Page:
The Constellations | Southern Gothic (Virgin)

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Even with a lot of vulgar lyrics, it never sounds too off putting because everything here is really catchy.

Seedy isn't generally a flattering description, but the few bands that this fits always stand out. The Doors were one of the first mainstream bands to deliver descriptive tales of empty bars, evil women and hangovers. Continuing in this tradition is Atlanta's The Constellations, a band that takes direction from their lead singer, Elijah Jones. Jones generally doesn’t get above a growl, bringing a rap like delivery. This is perfect for tracks like “Felicia,” a song about one of those evil women, and the excellent opener, “Setback.” I've always had a soft spot for singers that sound like nobody else, and Jones is definitely one. This is shown on “Love Is A Murder” and “We're Here To Save The Day,” which fit his voice perfectly. Even with a lot of vulgar lyrics, it never sounds too off putting because everything here is really catchy.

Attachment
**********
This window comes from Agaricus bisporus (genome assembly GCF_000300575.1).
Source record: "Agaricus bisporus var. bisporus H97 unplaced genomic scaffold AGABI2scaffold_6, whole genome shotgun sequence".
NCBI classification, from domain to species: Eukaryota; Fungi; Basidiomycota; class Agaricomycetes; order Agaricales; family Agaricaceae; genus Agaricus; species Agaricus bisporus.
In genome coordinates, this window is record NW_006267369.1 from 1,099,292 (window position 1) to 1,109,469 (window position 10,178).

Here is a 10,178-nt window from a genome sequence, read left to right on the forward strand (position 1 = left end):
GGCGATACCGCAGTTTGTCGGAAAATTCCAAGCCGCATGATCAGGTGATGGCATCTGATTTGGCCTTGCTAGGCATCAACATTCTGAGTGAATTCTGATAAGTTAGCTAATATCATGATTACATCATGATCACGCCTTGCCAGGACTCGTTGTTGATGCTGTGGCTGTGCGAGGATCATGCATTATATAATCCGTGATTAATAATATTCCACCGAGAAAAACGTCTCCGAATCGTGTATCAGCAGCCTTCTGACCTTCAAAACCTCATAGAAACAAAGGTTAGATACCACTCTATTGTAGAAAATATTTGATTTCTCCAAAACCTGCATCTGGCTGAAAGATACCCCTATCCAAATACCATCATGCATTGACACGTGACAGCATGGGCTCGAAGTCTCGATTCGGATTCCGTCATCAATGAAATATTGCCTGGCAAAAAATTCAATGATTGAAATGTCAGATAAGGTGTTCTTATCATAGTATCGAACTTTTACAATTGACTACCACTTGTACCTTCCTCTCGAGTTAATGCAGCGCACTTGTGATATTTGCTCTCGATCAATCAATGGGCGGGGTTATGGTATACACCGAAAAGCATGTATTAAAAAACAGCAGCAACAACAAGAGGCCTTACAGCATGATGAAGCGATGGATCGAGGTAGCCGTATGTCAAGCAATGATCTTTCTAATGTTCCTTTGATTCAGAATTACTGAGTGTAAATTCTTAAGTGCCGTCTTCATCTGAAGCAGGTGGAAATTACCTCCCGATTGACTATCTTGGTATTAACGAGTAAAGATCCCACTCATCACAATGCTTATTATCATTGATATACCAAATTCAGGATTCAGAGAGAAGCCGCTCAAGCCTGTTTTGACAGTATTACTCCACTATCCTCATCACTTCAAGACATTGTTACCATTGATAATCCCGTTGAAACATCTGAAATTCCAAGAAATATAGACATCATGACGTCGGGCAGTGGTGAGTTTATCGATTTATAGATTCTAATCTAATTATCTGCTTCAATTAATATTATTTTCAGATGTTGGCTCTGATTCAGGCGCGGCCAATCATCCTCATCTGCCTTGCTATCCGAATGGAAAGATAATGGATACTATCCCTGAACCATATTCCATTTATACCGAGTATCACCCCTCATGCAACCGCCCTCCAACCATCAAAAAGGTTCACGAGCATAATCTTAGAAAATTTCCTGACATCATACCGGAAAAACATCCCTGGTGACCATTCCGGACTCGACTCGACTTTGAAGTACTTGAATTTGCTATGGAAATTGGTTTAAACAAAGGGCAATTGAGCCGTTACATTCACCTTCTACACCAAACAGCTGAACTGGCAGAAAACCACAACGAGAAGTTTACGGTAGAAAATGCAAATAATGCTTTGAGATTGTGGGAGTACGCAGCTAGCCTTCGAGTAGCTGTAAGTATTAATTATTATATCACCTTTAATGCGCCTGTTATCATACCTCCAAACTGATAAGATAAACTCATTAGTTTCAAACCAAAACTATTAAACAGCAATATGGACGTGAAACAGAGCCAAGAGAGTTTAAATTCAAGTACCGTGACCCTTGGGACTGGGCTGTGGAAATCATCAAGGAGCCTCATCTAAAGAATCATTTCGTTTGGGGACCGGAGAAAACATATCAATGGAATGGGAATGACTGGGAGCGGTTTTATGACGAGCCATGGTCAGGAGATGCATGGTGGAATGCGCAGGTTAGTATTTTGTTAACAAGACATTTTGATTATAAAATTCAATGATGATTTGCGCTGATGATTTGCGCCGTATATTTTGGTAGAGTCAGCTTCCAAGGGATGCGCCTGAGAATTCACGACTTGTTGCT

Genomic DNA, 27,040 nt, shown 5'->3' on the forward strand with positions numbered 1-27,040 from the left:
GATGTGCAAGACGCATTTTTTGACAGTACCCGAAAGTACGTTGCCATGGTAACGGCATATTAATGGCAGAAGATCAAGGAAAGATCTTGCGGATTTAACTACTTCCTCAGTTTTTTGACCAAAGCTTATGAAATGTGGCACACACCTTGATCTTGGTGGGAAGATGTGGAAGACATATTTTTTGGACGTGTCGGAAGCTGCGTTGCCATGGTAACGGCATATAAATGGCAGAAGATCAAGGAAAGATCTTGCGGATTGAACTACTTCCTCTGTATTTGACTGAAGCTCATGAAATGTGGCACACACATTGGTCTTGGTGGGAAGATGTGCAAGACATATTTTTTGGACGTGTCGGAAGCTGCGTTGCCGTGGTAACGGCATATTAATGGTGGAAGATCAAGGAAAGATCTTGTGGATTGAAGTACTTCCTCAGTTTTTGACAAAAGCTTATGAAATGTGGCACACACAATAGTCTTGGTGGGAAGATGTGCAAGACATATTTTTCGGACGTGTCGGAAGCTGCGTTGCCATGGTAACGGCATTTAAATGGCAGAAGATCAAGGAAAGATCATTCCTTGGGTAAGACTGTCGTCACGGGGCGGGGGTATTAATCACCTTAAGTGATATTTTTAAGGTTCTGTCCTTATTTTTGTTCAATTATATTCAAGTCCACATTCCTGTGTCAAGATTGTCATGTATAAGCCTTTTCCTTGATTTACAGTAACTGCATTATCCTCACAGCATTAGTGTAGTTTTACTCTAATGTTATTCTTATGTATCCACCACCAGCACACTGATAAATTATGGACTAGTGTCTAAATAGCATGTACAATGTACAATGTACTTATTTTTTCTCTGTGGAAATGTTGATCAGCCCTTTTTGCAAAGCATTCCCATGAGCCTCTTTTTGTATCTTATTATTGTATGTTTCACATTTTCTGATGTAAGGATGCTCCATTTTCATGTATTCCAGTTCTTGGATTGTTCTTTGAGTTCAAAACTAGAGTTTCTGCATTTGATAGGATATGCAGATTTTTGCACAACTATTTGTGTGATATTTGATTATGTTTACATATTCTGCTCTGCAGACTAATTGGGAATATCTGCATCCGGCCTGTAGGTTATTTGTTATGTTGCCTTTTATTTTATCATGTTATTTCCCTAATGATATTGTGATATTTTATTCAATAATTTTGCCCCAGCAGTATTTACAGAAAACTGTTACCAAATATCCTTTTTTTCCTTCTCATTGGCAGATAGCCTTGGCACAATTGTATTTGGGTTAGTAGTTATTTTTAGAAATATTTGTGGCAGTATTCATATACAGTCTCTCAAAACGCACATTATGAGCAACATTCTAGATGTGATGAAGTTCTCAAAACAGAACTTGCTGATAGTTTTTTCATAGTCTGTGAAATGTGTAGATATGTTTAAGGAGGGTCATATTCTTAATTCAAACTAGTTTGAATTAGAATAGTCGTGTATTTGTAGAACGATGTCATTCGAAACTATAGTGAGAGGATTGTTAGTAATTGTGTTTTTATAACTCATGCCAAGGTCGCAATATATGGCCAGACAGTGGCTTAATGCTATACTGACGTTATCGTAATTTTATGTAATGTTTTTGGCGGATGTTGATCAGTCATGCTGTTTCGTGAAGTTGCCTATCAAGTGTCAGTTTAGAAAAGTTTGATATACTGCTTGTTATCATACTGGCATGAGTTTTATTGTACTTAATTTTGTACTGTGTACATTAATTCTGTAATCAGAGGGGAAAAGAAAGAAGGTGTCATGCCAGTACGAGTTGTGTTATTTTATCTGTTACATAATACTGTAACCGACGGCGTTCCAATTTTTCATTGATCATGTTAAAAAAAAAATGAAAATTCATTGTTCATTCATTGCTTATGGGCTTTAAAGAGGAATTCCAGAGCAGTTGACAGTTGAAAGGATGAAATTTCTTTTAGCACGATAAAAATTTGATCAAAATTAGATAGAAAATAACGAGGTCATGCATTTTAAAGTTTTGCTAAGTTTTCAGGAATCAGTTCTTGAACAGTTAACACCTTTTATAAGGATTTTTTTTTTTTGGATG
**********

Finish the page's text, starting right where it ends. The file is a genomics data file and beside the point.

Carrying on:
Southern Gothic suffers when the band tries to mix genres too liberally. Specifically, “Step Right Up” kills some of the great momentum they’ve built. Most of the song is rambled over a good but monotonous cowbell beat, and at nine minutes long it meanders terribly. As a result, the song is definitely skippable. “Take A Ride” suffers from a similar effect, and although it ends up being a good track, it’s a bit too all over the place.

Oddly, The Constellations are at their best when they step away from the slums and into cleaner fare. This is shown in the album's best cut, “December,” a gorgeous gothic influenced track where Jones steps outside his comfort zone into an expressive delivery. They continue that and close strongly with two of most upbeat and funky tracks on the album, “Weighing Me Down” and “On My Way Up,” both of which show a pretty dramatic turn from the rest of the songs.

Really, the only issue with Southern Gothic is it tries to do too much and is a little exhausting at times. The Constellations bring a new sound that is exceptionally promising. The good news is their issues are all fixable, and even understandable coming from a band with clearly such diverse influences. But as they continue to grow and evolve, hopefully they won’t forget what makes them so unique. B | Brett Berliner

RIYL: OK Go, The Rapture, Louis XIV
 

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